UFC 129: "St. Pierre vs. Shields" is all but a distant memory to Canadian fight fans, who have now set their sights on Georges St. Pierre's next challenge, a welterweight title defense against former Strikeforce strap-hanger Nick Diaz at UFC 137 this October.
But for Toronto tourism and local businesses, the UFC cash cow has left them plenty of green milk -- to the tune of about $40 million.
Take that, New York.
And that figure is a "conservative estimate" according to UFC’s Director of Canadian Operations Tom Wright, who suggests it may increase when the official economic impact report is released this August.
TheStar.com has more:
Overall, Moneris Solutions, Canada’s largest credit and debit card processor, issued a report last month showing a substantial increase in dollars spent in the city on Saturday, April 30, the day of the highly-anticipated Toronto event.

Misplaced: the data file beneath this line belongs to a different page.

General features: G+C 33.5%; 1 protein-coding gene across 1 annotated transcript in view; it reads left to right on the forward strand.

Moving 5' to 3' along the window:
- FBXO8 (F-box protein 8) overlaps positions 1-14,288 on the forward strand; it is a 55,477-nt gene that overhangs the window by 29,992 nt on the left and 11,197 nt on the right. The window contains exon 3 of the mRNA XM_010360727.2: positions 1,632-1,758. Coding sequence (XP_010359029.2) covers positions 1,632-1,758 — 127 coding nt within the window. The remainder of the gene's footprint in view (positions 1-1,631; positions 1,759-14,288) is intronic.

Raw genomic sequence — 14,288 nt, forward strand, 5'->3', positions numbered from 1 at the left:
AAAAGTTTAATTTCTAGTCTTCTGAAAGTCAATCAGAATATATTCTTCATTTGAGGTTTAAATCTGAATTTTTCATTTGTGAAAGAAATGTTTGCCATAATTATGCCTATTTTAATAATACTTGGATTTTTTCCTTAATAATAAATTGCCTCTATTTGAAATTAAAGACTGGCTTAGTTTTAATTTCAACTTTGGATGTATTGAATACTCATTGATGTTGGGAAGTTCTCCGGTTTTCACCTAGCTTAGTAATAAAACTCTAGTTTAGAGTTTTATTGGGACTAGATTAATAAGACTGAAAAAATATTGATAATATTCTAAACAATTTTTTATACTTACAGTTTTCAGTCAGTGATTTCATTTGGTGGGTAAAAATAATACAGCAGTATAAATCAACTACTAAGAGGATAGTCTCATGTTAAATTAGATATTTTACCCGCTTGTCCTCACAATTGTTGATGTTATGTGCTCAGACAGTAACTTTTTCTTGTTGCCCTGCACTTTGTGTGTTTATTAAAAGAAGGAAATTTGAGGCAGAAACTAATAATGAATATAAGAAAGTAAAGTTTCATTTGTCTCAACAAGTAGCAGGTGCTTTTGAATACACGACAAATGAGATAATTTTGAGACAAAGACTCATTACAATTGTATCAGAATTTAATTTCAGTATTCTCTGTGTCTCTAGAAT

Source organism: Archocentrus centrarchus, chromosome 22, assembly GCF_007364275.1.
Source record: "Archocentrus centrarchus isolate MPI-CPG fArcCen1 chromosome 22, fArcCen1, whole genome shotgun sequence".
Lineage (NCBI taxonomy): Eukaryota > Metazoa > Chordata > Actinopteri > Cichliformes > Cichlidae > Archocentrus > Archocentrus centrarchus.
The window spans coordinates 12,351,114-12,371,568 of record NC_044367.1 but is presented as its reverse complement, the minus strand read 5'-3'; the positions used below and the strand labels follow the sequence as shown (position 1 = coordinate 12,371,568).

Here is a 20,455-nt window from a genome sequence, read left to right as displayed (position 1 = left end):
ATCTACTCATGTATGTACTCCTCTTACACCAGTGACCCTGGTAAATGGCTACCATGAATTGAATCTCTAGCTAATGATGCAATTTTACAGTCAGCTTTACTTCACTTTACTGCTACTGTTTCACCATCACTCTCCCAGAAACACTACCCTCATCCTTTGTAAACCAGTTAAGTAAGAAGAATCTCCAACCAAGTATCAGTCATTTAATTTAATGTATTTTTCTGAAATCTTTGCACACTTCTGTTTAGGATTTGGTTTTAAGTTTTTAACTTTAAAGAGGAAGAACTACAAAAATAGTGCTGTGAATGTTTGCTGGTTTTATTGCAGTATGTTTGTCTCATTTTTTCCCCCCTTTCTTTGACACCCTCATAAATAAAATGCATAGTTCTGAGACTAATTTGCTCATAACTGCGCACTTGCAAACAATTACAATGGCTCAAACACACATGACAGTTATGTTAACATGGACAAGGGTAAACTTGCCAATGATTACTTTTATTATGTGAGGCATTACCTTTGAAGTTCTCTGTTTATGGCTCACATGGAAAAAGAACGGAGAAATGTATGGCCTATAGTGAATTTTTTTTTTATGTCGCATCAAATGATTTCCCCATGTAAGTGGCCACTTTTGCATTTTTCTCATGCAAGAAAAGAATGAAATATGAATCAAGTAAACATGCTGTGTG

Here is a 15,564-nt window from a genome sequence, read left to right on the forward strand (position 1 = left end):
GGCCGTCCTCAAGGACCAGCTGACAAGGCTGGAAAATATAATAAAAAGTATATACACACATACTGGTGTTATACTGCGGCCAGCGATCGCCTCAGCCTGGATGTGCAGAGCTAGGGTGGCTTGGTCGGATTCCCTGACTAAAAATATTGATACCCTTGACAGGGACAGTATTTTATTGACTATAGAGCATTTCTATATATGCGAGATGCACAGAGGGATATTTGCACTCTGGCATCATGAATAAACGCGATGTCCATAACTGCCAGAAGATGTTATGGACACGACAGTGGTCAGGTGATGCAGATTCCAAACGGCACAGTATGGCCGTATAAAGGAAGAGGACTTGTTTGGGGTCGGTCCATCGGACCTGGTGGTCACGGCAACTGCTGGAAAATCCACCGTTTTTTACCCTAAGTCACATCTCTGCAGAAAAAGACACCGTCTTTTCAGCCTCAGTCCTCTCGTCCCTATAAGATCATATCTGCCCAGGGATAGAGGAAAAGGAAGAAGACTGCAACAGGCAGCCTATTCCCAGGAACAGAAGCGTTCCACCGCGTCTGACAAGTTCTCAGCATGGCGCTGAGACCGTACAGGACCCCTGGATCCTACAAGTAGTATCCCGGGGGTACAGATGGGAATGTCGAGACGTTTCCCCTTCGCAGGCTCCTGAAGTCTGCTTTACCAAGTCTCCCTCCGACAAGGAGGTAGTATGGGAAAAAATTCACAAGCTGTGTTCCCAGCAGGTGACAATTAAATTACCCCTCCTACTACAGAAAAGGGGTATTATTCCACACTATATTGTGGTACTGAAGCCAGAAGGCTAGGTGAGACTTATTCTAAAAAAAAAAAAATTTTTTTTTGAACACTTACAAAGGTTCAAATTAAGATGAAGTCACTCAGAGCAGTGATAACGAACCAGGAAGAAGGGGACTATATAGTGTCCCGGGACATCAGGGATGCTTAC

Restaurants enjoyed a 19.2 per cent jump in dollars spent compared week-over-week. Similarly, bars and pubs experienced a 15.7 per cent increase — confirming that in addition to the 55,724 fans at the Rogers Centre, many more watched the popular event outside their home.
The Moneris report also showed a sizable rise in retail spending from people who made their way to the downtown core. Apparel and sporting goods stores saw a 41.3 per cent and a 33 per cent jump in sales respectively.
And many people travelled to Toronto to experience the UFC in person, as evidenced by the 20.3 per cent rise in dollars spent at hotels, says the report.
"Toronto’s hotel occupancy rates were in the high 90s — which doesn’t usually happen in April," notes Wright.
UFC 129 featured a main event pitting welterweight champion Georges St. Pierre putting his strap -- and legacy -- on the line against top contender Jake Shields. "Rush" was forced to battle through a banged up eye but found a way to persevere and take home the unanimous decision win.
Also on the card was a featherweight title fight pitting champion Jose Aldo against unrelenting challenger Mark Hominick. "Scarface" was sluggish but dominant, defeating "The Machine" after five rounds of action.
But the real winners were Toronto tourism and local businesses, who are likely champing at the bit for the UFC to return.